Part B

Waste management is the skill of being able to use what you have to it’s full potential. Whether it is cutting out dough to minimize scrap, or just recycling unsellable baked goods & left over product. Wasting products and unsellable baked goods can make or break your business. You are pretty much throwing money down the drain every time you waste something. This is why waste management is so important to know and learn.

I have learned how to reduce waste when baking. We reduce our waste by making sure that we minimize our scrap when we cutout dough, saving unsellable products, using the FIFO rule (first in first out), & by using opened products first before opening a new package. Sometimes we also reduce waste in ways that we don’t always know we are doing at first. For example, we use the plastic containers to store left over products in, but we can also use them as scoops to get product from point A to point B. After we are done with them, we can rinse, wash, sanitize, rinse, reuse & repeat! We also reuse parchment paper that isn’t too dirty, sticky or broken up. We always recycle and compost unusable waste such as fruits, vegetable skins egg shells and the like. Veggies can be preserved by putting them in bags to keep them from wilting and going bad too fast. We do the best we can to scrape down our bowls well, date our ingredients, & use up old ingredients first so that they don’t go bad and become waste.

These waste management practices and procedures are vital, and highly beneficial to have in a bakery, so it can flourish and so that there isn’t very much money lost in the process.

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Problem Solving Reflection

When baking, things can sometimes go wrong. We can use critical thinking to help us remedy what went wrong and to learn from it.

If plain biscuits are tough and misshapen, there are some reasons that this could have happened. Firstly, it could be caused from over gluten development due to overmixing & over kneading the dough. Too many rolled over end pieces could also have contributed to the biscuit becoming tough. When cutting the dough, it could be possible that the dough wasn’t cut straight through without dragging the knife. Another cause could be lack of leavening. The lack of leavening would inhibit the biscuit dough from rising. Lastly the oven temperature might not have been high enough for the biscuits to rise at.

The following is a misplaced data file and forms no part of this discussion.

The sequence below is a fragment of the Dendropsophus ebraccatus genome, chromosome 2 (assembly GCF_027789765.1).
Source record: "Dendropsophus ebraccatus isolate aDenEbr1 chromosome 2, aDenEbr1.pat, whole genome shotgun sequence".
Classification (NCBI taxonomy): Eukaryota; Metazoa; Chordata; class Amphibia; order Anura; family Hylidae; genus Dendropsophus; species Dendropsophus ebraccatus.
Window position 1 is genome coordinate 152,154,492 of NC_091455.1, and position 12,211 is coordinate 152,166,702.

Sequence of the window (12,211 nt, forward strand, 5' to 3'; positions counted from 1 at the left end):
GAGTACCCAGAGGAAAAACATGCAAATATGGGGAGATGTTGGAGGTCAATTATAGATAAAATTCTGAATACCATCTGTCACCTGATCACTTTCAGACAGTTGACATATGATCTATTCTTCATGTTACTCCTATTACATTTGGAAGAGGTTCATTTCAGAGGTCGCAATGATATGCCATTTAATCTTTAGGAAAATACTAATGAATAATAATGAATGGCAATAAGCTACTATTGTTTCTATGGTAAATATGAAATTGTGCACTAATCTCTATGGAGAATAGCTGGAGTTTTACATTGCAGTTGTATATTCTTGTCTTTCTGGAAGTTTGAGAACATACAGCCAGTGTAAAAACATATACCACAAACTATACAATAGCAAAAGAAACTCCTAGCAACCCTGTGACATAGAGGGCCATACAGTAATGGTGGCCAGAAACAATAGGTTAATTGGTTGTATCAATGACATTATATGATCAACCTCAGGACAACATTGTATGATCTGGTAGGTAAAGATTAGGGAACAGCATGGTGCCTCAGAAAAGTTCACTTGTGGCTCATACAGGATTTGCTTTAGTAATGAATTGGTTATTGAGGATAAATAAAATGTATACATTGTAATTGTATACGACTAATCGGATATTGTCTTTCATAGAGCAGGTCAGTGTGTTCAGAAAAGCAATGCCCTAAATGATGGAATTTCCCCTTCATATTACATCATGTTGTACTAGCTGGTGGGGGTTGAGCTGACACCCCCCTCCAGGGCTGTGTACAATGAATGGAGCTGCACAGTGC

Blueberry muffins that look greenish and pale on top, lacking the caramelized, light brown crust, yet the bottoms are normal in colour, could have been caused by having the deck oven temperature set at too low of a top temperature. The greenish colour that you see is most likely caused by the weeping of the blueberries. If you coat the blueberries in a bit of flour before adding them, it will help prevent the blueberries from weeping as much.

Nobody likes a soggy bottom especially if it is raw. To avoid this happening to the bottom of a pie crust, you should always make sure that the bottom temperature is higher than the top temperature in the deck oven. The dough may also have been rolled out too thick. To remedy a raw looking pie crust, place the trayless pie directly on the deck oven stone so that it can bake a bit longer with a more direct heat contact. However, if all else fails, it could be possible that your oven is malfunctioning.